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Monday, April 17, 2017

Bryant & May: Strange Tide by Christopher Fowler

Bryant & May: Strange Tide by Christopher Fowler is to London as Corby is to Ancient History in his Athenian Mystery Series. Fowler takes us on a very erudite and entertaining tour of British Literature, London, and the Thames through the character of Arthur Bryant. Bryant is the member of a unique police unit in London called the Peculiar Crimes Unit. They are headed by the very inept, Raymond Land, mon petit debile, mon petit crapaud, Bryant is the actual and official brain of the Unit along with his partner John May. The other members of the Unit include Janice Longbright, Dan Banbury, Giles Kershaw, Meera Mangeshkar, Colin Bimsley, and Fraternity DuCaine.
 We witness the death of a woman, Lynsey Dalladay, on the banks of the Thames at night. It appears she has committed but the members of the Peculiar Crimes Unit to investigate it as a murder. She was pregnant and her boyfriend, Freddie Cooper is a prime suspect. One of the members of this unit, Longbright, explains their purpose best: “It’s not our job to understand why people do the things they do, Mr. Cooper. Even the well-intentioned ones can end up lying, and the best lies come when they’re finally convinced they’re telling the truth. People omit truths in order to ease their pain. We have to get the full story so that we can decide what to do.” It sounds like we all are members of this distinguished and peculiar group as we navigate our own lives.
I particularly love the times when Bryant is searching through literature with the likes of a Kirkpatrick or a Darcy Sarto and scans such tomes as Shakespeare’s First Folio or a Dickens novel for hints about the Thames and its power over people and the City of London. Bryant’s hallucinations about WWII and the blitzes of London are also illuminating if not troubling to poor suffering Arthur. Even his chat with Dickens is fantastic. Bryant is the clown to May’s straight man role. May holds the leash or so he thinks. “Arthur Bryant was getting better at evading his keepers.”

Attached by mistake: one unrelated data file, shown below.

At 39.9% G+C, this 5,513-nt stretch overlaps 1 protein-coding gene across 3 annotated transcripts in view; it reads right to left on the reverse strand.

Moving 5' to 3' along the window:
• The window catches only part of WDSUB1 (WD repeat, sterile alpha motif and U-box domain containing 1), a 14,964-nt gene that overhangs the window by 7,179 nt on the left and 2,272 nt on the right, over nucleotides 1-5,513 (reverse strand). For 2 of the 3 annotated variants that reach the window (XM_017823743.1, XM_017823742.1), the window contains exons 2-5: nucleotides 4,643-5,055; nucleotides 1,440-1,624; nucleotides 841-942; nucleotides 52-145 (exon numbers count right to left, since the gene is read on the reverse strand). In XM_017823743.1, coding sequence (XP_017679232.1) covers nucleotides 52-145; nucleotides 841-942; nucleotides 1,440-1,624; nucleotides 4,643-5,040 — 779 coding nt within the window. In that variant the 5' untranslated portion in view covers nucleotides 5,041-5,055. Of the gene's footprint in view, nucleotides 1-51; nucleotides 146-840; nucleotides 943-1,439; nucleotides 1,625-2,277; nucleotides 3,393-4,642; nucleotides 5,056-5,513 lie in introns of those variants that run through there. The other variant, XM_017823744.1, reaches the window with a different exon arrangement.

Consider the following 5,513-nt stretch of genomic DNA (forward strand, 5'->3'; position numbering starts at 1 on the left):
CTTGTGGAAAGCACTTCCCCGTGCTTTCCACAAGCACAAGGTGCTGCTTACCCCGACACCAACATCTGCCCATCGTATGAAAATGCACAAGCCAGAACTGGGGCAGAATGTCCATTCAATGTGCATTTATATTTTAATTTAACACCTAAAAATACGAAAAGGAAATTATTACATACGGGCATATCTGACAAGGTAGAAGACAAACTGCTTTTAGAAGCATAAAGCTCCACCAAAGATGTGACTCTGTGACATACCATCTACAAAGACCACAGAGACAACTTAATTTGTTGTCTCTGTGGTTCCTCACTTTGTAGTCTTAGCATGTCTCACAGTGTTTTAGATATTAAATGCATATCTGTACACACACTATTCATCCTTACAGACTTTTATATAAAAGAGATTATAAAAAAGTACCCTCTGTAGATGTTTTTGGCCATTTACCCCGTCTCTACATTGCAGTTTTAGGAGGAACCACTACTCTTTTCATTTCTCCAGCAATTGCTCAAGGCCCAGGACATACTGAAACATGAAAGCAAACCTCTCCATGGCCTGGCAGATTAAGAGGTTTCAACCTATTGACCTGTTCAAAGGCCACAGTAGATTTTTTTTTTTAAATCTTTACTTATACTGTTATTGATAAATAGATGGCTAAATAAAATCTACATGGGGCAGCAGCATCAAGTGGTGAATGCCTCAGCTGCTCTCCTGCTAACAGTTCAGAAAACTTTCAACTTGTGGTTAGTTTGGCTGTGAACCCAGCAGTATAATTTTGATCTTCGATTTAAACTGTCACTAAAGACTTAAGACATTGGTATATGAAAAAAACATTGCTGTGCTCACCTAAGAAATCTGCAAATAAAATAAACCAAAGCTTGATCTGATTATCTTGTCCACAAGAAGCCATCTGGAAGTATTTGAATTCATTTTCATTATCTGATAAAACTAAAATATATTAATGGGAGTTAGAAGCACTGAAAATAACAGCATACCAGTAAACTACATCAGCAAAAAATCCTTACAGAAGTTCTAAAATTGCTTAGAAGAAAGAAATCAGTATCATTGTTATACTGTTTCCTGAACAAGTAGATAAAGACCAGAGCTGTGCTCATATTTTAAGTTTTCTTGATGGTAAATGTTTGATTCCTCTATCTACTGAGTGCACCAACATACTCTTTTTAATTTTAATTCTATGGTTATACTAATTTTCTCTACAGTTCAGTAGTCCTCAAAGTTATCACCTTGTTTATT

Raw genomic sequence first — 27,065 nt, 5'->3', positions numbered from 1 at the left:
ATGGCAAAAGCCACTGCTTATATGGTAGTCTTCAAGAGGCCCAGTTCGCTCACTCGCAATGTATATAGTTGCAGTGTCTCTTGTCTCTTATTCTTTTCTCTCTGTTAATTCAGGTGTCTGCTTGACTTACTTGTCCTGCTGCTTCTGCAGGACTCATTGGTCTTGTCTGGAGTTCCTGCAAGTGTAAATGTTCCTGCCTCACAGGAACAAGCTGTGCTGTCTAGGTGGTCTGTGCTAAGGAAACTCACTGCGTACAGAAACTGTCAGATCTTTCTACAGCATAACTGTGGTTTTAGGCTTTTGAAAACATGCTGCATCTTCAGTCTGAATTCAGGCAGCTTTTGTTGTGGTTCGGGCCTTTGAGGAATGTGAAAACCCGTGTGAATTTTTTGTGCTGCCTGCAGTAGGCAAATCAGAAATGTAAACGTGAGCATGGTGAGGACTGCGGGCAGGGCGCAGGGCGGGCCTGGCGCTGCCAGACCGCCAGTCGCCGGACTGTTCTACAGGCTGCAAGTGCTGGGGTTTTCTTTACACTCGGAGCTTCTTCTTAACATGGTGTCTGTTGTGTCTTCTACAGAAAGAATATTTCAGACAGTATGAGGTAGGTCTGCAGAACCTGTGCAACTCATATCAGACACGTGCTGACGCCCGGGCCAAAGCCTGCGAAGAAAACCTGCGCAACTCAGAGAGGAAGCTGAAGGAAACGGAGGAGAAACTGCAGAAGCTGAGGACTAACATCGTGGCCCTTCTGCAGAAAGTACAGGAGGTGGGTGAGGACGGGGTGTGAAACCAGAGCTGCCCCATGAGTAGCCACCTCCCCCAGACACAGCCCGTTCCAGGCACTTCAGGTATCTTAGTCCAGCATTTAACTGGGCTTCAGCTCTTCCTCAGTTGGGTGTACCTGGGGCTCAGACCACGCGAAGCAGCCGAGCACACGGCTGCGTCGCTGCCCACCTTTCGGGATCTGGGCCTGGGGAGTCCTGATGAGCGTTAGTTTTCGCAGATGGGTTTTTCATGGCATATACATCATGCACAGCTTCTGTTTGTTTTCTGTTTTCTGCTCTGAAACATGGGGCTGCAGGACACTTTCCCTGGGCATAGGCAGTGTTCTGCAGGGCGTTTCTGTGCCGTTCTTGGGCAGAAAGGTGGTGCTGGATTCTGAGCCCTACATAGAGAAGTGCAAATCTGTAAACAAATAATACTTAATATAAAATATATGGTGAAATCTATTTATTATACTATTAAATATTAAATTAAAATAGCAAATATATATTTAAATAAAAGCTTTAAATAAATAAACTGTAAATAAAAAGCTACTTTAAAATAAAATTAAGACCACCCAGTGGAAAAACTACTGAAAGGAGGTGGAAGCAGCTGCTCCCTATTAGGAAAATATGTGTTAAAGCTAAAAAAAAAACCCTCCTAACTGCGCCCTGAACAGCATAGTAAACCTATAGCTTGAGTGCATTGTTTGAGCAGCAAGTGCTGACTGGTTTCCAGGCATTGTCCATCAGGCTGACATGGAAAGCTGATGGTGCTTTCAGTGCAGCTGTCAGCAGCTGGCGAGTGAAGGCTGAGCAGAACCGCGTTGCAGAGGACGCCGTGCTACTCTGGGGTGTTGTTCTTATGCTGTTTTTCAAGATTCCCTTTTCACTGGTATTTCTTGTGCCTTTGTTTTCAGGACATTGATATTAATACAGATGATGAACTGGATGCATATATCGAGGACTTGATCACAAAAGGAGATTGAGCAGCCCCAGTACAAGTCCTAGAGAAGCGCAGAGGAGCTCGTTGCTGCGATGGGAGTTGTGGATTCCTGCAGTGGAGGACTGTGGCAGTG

Other elucidating moments in this novel are the interactions with London historians like Audrey Beardsley, who would spend time relating the more esoteric historical facts of London and the Thames. The Thames becomes a character in this novel. “’What snakes through the heart of this investigation?’ Bryant continued, unconcerned about whether anyone was listening to him. “The Thames. The Silent Highway. Liquid history. Think about it, the livelihoods that depended on it, all the dock complexes, London and St Katherine’s, Commercial, India and Millwall, the Royals and Tilbury. Between them they took up an area of three thousand acres. Thirty miles of quays and dry docks. Think about the toshers, the mudlarks, the scuttle-hunters, the lumpsers –‘ ‘Nope,’ said May, ‘it’s gone.’”
The main subplot involves a recent illegal immigrant, Ali. Ali’s adventures to enter England are very sad and funny. He has special skills and hooks up with another wanderer, Cassie. They form different teams of entertainers to make money. Their misadventures are great sidebar stuff until they become entangled with the law, Bryant and May and The Peculiar Crimes Unit. Freddie Cooper, the ex boyfriend of the dead pregnant girl, Dalladay, is an investor to the pair’s latest scheme, Life Options. It turns out Ali slept with Freddie’s ex after they broke up. Cassie is concerned Ali may be the father. This will complicate things, if the police get involved with the pair. For Ali it is all about the money and he has the charms to extract it from the weak and susceptible. He is a snake and a con man.
More bodies are found in the Thames and the Unit is trying to find links and connections. The intrigue is kicked up a notch as we begin to sense the power of the river, the power of it as known by the Druids, Romans, and other inhabitants of the snake that slithers through London. The answer always lies in the money, follow the money and the solution will always be obvious.
The humor and dry wit have me in constant hysterics as I often have to reread passages just for the joy of the wit and sarcasm, “mon petit lecteur”.

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